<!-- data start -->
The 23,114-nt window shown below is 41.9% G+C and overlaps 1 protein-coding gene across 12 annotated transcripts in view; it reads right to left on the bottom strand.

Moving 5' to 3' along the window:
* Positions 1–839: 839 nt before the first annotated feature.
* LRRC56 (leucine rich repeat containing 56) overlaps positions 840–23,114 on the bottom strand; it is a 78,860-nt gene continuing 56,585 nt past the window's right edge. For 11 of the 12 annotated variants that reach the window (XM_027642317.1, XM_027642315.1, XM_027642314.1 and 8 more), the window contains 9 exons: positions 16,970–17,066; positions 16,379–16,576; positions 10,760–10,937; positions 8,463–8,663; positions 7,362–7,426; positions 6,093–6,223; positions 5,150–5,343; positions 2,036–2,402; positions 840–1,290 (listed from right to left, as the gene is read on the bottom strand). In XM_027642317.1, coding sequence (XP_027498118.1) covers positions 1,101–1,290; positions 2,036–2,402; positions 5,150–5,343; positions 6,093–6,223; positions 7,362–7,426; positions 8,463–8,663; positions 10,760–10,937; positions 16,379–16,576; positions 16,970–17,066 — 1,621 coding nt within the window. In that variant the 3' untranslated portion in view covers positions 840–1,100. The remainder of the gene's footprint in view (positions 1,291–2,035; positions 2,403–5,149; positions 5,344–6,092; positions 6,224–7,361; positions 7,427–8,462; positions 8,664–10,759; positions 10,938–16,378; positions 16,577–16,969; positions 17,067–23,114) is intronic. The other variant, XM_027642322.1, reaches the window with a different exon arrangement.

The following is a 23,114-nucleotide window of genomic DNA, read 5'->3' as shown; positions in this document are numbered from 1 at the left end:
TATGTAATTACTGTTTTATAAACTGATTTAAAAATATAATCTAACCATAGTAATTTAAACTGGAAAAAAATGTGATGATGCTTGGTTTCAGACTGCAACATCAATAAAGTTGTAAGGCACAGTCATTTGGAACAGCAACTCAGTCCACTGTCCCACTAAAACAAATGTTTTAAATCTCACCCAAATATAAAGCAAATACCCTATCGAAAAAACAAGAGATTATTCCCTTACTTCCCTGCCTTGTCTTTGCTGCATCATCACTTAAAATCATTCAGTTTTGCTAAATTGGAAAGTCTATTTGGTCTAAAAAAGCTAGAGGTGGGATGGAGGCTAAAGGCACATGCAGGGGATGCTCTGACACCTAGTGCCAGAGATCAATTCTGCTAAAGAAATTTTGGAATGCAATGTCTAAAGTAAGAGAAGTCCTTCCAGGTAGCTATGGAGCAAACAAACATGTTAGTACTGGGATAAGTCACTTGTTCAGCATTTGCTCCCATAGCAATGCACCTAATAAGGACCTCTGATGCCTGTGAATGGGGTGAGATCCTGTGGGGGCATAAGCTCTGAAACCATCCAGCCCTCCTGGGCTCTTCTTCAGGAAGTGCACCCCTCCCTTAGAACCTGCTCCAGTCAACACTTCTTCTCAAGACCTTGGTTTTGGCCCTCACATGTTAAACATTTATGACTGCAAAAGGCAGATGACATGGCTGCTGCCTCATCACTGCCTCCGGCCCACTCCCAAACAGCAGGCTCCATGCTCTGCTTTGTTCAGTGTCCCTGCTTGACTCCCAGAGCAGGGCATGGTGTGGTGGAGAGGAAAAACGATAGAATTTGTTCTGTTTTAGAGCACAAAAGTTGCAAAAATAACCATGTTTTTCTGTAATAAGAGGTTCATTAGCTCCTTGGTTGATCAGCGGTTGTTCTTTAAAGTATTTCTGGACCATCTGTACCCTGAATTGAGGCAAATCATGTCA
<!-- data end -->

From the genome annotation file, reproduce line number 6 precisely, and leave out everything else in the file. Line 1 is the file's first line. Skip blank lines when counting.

TATGTAATTACTGTTTTATAAACTGATTTAAAAATATAATCTAACCATAGTAATTTAAACTGGAAAAAAATGTGATGATGCTTGGTTTCAGACTGCAACATCAATAAAGTTGTAAGGCACAGTCATTTGGAACAGCAACTCAGTCCACTGTCCCACTAAAACAAATGTTTTAAATCTCACCCAAATATAAAGCAAATACCCTATCGAAAAAACAAGAGATTATTCCCTTACTTCCCTGCCTTGTCTTTGCTGCATCATCACTTAAAATCATTCAGTTTTGCTAAATTGGAAAGTCTATTTGGTCTAAAAAAGCTAGAGGTGGGATGGAGGCTAAAGGCACATGCAGGGGATGCTCTGACACCTAGTGCCAGAGATCAATTCTGCTAAAGAAATTTTGGAATGCAATGTCTAAAGTAAGAGAAGTCCTTCCAGGTAGCTATGGAGCAAACAAACATGTTAGTACTGGGATAAGTCACTTGTTCAGCATTTGCTCCCATAGCAATGCACCTAATAAGGACCTCTGATGCCTGTGAATGGGGTGAGATCCTGTGGGGGCATAAGCTCTGAAACCATCCAGCCCTCCTGGGCTCTTCTTCAGGAAGTGCACCCCTCCCTTAGAACCTGCTCCAGTCAACACTTCTTCTCAAGACCTTGGTTTTGGCCCTCACATGTTAAACATTTATGACTGCAAAAGGCAGATGACATGGCTGCTGCCTCATCACTGCCTCCGGCCCACTCCCAAACAGCAGGCTCCATGCTCTGCTTTGTTCAGTGTCCCTGCTTGACTCCCAGAGCAGGGCATGGTGTGGTGGAGAGGAAAAACGATAGAATTTGTTCTGTTTTAGAGCACAAAAGTTGCAAAAATAACCATGTTTTTCTGTAATAAGAGGTTCATTAGCTCCTTGGTTGATCAGCGGTTGTTCTTTAAAGTATTTCTGGACCATCTGTACCCTGAATTGAGGCAAATCATGTCA